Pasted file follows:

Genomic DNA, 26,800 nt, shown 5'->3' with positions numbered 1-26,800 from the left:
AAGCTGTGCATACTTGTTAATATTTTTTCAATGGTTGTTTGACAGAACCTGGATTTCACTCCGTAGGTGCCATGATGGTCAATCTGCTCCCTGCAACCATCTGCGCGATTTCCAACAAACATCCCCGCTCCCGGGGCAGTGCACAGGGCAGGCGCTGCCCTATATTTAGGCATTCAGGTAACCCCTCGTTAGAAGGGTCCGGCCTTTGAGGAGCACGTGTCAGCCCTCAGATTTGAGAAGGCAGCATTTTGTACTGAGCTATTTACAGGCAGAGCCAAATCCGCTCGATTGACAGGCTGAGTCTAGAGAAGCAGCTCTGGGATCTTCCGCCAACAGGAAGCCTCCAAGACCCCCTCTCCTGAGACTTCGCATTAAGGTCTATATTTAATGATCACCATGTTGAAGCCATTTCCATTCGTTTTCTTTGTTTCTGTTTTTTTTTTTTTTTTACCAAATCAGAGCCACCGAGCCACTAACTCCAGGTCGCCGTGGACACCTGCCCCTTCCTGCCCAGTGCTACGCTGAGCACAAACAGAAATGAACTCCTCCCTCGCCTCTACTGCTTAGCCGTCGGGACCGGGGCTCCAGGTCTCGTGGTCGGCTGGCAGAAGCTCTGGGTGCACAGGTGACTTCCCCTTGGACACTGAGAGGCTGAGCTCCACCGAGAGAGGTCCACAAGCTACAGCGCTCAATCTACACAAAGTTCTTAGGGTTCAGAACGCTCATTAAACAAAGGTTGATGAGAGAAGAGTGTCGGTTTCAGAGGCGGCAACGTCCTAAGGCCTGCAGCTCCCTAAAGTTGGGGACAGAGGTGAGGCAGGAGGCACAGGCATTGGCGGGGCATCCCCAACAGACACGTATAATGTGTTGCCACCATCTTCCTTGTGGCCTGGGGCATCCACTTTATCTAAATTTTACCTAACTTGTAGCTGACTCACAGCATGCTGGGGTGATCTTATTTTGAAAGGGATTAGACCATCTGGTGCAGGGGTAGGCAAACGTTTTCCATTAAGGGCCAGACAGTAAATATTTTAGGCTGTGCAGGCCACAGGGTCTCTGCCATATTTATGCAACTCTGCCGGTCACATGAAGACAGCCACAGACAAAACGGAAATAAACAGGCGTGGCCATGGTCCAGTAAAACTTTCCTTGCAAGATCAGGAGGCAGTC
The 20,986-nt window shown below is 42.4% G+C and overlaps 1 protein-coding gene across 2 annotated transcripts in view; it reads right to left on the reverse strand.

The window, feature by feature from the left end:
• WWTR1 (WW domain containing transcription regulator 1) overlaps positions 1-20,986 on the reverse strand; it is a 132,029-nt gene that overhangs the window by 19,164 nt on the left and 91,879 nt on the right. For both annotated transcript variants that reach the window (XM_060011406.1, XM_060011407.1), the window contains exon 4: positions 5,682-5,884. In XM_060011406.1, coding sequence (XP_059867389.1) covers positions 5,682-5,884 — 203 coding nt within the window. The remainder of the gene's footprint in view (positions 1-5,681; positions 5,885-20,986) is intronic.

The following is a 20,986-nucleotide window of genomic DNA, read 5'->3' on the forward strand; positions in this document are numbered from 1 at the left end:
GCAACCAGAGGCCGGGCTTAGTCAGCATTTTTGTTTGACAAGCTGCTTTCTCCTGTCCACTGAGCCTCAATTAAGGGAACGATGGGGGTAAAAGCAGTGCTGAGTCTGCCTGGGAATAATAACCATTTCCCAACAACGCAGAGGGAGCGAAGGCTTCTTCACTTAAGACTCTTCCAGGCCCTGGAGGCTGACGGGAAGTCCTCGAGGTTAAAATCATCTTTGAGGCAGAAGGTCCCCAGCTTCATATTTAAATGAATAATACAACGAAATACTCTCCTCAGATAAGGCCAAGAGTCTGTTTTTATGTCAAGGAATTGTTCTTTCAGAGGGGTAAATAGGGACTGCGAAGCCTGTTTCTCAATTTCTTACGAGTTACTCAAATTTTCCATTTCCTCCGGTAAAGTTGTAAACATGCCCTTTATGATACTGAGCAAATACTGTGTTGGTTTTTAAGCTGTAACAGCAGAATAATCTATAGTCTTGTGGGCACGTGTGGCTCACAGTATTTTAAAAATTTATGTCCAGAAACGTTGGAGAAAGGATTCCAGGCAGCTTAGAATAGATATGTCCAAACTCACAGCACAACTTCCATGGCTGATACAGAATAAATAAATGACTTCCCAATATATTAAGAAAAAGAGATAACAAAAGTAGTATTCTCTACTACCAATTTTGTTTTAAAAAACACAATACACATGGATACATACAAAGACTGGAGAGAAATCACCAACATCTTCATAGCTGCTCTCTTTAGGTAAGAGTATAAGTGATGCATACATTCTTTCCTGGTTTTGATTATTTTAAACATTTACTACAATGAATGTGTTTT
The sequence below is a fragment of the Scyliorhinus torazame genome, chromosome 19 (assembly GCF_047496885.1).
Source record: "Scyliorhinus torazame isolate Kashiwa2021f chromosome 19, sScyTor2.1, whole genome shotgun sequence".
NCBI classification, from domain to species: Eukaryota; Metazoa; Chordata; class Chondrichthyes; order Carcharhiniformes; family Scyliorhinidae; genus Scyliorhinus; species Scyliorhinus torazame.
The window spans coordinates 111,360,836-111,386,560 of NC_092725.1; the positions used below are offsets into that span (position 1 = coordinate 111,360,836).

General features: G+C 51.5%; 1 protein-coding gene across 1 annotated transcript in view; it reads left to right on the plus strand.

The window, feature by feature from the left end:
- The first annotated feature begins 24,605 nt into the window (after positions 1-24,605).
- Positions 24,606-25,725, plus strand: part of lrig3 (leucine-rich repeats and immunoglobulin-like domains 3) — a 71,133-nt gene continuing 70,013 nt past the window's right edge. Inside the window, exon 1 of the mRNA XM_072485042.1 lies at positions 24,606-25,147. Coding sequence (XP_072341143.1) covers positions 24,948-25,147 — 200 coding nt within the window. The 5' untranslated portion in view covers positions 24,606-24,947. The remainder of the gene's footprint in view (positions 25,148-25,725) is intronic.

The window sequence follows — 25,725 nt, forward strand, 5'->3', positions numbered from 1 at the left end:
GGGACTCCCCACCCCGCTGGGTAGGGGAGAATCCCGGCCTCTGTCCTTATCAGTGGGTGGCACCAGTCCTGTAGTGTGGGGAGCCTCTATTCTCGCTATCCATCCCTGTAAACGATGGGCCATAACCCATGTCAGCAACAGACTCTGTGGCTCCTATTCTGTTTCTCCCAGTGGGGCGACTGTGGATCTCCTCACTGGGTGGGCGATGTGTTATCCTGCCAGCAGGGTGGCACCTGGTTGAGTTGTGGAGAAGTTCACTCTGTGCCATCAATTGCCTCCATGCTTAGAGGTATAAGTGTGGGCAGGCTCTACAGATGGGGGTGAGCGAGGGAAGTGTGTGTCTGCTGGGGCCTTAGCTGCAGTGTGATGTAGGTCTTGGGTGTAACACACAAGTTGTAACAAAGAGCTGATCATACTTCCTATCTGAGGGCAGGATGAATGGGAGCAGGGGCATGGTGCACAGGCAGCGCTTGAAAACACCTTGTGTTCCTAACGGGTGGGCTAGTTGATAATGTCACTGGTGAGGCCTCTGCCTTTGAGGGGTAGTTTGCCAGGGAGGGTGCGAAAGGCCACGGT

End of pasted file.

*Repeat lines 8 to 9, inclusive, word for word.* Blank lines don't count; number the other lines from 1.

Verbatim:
The sequence below is a fragment of the Scyliorhinus torazame genome, chromosome 19 (assembly GCF_047496885.1).
Source record: "Scyliorhinus torazame isolate Kashiwa2021f chromosome 19, sScyTor2.1, whole genome shotgun sequence".